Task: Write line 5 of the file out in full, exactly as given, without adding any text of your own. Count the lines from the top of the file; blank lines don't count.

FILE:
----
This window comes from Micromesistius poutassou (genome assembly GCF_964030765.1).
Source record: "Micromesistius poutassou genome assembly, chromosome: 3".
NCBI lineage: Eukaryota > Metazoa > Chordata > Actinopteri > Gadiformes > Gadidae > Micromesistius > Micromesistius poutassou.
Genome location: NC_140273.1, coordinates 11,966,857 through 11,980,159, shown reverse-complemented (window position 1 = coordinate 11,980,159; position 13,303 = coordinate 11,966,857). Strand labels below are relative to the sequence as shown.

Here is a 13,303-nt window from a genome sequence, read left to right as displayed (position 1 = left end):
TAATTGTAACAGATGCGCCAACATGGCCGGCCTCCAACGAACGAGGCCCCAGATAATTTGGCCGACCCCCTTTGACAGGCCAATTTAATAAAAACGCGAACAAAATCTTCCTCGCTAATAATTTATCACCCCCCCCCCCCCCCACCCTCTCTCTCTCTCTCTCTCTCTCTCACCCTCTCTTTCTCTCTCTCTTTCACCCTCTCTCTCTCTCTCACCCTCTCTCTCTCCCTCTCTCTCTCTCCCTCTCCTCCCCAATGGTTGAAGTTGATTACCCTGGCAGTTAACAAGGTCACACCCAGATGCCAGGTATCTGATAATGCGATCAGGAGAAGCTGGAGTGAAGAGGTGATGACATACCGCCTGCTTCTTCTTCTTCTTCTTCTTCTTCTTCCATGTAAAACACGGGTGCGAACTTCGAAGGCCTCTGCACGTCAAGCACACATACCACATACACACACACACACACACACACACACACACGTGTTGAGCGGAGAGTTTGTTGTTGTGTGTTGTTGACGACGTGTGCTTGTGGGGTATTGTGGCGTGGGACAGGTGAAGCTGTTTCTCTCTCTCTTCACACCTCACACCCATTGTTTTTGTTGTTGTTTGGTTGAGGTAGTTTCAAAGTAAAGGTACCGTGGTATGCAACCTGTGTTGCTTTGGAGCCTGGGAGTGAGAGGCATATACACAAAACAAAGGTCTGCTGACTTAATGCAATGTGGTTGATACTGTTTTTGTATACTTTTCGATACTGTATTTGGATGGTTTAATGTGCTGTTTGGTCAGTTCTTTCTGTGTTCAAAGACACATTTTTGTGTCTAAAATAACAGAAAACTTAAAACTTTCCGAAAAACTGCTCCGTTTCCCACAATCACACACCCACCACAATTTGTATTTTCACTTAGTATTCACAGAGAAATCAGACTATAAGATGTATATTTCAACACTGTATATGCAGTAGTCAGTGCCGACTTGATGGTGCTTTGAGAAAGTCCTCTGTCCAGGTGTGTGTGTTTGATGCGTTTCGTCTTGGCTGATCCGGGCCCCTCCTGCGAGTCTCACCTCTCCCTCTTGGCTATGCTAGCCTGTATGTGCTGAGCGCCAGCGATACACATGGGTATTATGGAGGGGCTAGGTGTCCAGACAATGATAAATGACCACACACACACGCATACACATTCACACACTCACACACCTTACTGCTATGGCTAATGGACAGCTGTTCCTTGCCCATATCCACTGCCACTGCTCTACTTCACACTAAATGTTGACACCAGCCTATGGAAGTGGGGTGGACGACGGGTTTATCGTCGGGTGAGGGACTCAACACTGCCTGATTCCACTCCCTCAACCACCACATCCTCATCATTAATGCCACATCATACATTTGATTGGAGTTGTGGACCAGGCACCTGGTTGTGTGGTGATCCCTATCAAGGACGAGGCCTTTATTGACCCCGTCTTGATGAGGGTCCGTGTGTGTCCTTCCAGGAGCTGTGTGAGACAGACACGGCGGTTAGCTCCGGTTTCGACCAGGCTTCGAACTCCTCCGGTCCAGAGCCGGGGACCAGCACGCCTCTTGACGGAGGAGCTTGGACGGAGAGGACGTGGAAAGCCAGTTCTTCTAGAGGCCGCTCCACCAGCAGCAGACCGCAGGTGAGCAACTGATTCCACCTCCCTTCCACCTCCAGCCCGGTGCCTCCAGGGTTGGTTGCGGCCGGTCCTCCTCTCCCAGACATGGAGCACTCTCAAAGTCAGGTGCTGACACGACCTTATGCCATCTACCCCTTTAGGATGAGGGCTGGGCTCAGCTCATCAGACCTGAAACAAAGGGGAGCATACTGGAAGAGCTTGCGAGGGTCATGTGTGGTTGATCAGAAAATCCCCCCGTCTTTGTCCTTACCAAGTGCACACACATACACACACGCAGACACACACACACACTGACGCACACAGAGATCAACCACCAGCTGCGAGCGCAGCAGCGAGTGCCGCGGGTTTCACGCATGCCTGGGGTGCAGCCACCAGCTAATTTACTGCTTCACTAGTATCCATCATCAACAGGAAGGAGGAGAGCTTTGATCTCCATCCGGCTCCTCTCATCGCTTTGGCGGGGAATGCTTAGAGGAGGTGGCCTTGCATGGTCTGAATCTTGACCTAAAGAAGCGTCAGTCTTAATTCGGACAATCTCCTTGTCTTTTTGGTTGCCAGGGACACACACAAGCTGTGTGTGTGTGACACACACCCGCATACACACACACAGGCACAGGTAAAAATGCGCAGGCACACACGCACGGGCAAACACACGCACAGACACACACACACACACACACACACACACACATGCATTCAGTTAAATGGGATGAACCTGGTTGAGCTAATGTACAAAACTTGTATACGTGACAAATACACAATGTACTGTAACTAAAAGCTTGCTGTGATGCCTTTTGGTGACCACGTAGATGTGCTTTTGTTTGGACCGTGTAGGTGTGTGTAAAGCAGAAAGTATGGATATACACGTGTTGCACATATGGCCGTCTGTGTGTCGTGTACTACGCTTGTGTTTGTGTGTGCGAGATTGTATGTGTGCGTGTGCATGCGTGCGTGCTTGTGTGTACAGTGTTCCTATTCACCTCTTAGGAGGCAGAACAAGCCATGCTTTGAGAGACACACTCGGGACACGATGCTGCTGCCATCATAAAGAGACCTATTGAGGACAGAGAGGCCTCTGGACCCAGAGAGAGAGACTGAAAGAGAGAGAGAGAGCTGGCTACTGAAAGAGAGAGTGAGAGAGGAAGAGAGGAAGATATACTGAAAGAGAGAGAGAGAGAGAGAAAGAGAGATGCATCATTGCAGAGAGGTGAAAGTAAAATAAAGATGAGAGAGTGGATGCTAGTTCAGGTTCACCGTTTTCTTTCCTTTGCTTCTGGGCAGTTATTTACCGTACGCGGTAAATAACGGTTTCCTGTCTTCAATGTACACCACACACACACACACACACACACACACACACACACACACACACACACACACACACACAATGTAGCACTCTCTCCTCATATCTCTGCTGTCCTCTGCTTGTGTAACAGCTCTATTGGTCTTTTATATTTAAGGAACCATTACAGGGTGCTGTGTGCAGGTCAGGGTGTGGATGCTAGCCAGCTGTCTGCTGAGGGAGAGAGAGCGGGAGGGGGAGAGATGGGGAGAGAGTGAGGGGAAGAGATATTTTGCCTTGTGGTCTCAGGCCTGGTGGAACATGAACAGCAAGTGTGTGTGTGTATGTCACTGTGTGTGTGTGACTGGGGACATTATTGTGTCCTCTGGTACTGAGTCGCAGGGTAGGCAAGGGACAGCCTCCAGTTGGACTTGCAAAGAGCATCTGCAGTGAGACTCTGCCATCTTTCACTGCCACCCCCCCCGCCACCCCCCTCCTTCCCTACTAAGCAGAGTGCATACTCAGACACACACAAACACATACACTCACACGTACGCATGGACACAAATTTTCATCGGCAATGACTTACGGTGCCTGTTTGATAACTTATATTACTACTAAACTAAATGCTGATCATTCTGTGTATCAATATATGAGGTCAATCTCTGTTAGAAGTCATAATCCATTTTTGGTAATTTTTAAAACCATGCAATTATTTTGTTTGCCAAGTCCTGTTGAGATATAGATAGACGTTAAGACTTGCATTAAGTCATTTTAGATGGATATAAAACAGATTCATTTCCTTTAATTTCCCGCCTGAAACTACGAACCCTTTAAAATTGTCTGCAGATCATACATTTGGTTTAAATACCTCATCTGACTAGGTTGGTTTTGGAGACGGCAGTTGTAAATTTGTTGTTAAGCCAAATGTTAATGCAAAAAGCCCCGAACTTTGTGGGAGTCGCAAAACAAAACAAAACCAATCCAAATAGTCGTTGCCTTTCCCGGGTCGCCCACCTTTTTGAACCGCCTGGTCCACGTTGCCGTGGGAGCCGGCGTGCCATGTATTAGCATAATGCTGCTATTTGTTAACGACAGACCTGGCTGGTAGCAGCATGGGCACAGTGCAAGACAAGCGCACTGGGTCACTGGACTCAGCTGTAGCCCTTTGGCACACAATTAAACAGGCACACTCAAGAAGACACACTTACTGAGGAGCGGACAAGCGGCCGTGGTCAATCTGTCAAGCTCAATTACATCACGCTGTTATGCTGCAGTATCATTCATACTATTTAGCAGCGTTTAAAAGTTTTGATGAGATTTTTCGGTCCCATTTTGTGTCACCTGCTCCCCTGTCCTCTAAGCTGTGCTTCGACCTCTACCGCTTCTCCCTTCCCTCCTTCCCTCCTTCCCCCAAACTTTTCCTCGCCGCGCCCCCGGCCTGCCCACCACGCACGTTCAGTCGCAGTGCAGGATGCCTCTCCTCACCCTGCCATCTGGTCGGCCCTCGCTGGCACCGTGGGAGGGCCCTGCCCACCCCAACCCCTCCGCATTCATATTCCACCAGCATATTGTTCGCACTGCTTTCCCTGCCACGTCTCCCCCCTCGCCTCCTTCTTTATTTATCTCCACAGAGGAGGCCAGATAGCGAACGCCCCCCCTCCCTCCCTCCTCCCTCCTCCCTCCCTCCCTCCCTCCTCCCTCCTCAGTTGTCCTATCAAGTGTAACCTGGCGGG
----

Here is a 13,303-nt window from a genome sequence, read left to right as displayed (position 1 = left end):